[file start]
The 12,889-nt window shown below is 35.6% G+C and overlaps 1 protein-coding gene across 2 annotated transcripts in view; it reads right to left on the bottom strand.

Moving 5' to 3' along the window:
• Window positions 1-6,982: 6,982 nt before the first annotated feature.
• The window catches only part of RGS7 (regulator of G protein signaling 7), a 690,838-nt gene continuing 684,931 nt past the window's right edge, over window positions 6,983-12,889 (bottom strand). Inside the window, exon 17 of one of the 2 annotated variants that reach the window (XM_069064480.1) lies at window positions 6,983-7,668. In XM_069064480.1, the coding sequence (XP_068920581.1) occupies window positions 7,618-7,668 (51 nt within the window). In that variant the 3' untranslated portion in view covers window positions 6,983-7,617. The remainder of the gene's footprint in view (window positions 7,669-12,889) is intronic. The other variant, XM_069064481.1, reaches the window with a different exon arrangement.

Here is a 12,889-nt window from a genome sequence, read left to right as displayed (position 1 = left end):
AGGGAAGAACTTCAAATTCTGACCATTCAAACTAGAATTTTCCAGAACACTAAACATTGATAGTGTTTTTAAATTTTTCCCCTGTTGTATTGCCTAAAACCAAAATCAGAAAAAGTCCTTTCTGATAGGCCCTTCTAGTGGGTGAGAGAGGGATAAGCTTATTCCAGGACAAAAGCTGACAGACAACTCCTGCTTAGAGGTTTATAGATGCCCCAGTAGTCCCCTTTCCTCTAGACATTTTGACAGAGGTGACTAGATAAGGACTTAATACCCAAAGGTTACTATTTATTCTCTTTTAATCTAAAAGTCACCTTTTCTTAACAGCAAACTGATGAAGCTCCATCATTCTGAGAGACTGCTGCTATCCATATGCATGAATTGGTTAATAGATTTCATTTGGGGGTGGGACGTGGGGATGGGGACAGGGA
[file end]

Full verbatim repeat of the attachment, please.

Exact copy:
The 12,889-nt window shown below is 35.6% G+C and overlaps 1 protein-coding gene across 2 annotated transcripts in view; it reads right to left on the bottom strand.

Moving 5' to 3' along the window:
• Window positions 1-6,982: 6,982 nt before the first annotated feature.
• The window catches only part of RGS7 (regulator of G protein signaling 7), a 690,838-nt gene continuing 684,931 nt past the window's right edge, over window positions 6,983-12,889 (bottom strand). Inside the window, exon 17 of one of the 2 annotated variants that reach the window (XM_069064480.1) lies at window positions 6,983-7,668. In XM_069064480.1, the coding sequence (XP_068920581.1) occupies window positions 7,618-7,668 (51 nt within the window). In that variant the 3' untranslated portion in view covers window positions 6,983-7,617. The remainder of the gene's footprint in view (window positions 7,669-12,889) is intronic. The other variant, XM_069064481.1, reaches the window with a different exon arrangement.

Here is a 12,889-nt window from a genome sequence, read left to right as displayed (position 1 = left end):
AGGGAAGAACTTCAAATTCTGACCATTCAAACTAGAATTTTCCAGAACACTAAACATTGATAGTGTTTTTAAATTTTTCCCCTGTTGTATTGCCTAAAACCAAAATCAGAAAAAGTCCTTTCTGATAGGCCCTTCTAGTGGGTGAGAGAGGGATAAGCTTATTCCAGGACAAAAGCTGACAGACAACTCCTGCTTAGAGGTTTATAGATGCCCCAGTAGTCCCCTTTCCTCTAGACATTTTGACAGAGGTGACTAGATAAGGACTTAATACCCAAAGGTTACTATTTATTCTCTTTTAATCTAAAAGTCACCTTTTCTTAACAGCAAACTGATGAAGCTCCATCATTCTGAGAGACTGCTGCTATCCATATGCATGAATTGGTTAATAGATTTCATTTGGGGGTGGGACGTGGGGATGGGGACAGGGA